After reading the Seattle Times report, I'd have to say good for HR and Mr. Banda for disciplining the teacher. The teacher allowed an in-class petition to circulate with name, email, phone number, and signature. The teacher also sent an email to parents about the complaint, and left "student A," the complainant, off the list.

Let's hope he and his students have learned their lesson.
Anonymous said…
Don't forget that the ham-fisted cancellation of a praised curriculum based on an anomalous complaint of one individual led to the petition fiasco.

Transferring the teacher to a Middle School, forcing him to spend the summer developing an entirely new curriculum and, effectively, ending this curriculum at the Center School is extremely punitive.

It is a chilling development for students and teachers in the SPS. I hope lawyers and parents are taking note. Hire a lawyer and get the school district to do whatever you want - and the heck with the rest of the student body and the teachers. I would advise the SPED parents, who have been asking for services for years, to hire some lawyers. The APP program should hire some lawyers to further the interests of advanced learning. Long Live Litigation.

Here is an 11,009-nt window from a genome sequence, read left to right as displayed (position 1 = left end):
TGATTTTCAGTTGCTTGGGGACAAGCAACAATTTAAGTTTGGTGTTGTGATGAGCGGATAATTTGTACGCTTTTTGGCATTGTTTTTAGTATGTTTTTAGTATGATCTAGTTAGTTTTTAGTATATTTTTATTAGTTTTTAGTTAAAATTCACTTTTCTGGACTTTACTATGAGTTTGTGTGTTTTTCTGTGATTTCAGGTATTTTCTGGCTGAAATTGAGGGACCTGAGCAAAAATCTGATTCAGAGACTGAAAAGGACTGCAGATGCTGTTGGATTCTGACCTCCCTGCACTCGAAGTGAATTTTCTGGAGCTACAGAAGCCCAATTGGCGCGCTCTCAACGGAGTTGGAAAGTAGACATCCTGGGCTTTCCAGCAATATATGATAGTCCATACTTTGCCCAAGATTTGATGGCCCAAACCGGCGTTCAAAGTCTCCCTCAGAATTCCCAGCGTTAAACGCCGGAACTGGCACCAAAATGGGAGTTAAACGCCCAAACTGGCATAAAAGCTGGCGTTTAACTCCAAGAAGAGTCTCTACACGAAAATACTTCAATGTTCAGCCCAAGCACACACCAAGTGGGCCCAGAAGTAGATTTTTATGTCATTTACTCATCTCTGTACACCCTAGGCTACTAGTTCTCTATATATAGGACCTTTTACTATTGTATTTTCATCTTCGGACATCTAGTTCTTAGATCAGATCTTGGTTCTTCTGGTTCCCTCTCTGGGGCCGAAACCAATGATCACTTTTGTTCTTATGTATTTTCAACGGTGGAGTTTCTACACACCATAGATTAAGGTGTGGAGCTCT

The Times, BTW, is only interested in inflammatory stories that will sell subscriptions

-Not a Times Subscriber, sick of their anti-education slant.
Louise said…
Wow. I really do not see anything wrong with allowing students to circulate a petition.
Anonymous said…
The email is what bothers me. If you send out an email and one name is suspiciously absent, well, that pretty much targets the missing person, doesn't it? Mr. Greenberg had no business dragging other families into the matter the way he did. It was unprofessional and left the complaining student and her family twisting in the wind.

Whether or not they had a legitimate complaint is another matter, but it seems Mr. Greenberg made it personal, and I can understand why he was disciplined.

I don't however, agree with transferring him. I would have left him in place but with some kind of censure. That's way out of my understanding of district options and regulations.

Also not a Time subscriber
Anonymous said…
To play devil's advocate, I'd say the students should have thought twice about circulating a petition (during class time!) knowing it may intimidate a fellow classmate, that for obvious reasons would want to maintain anonymity. Their actions helped get their beloved teacher transferred.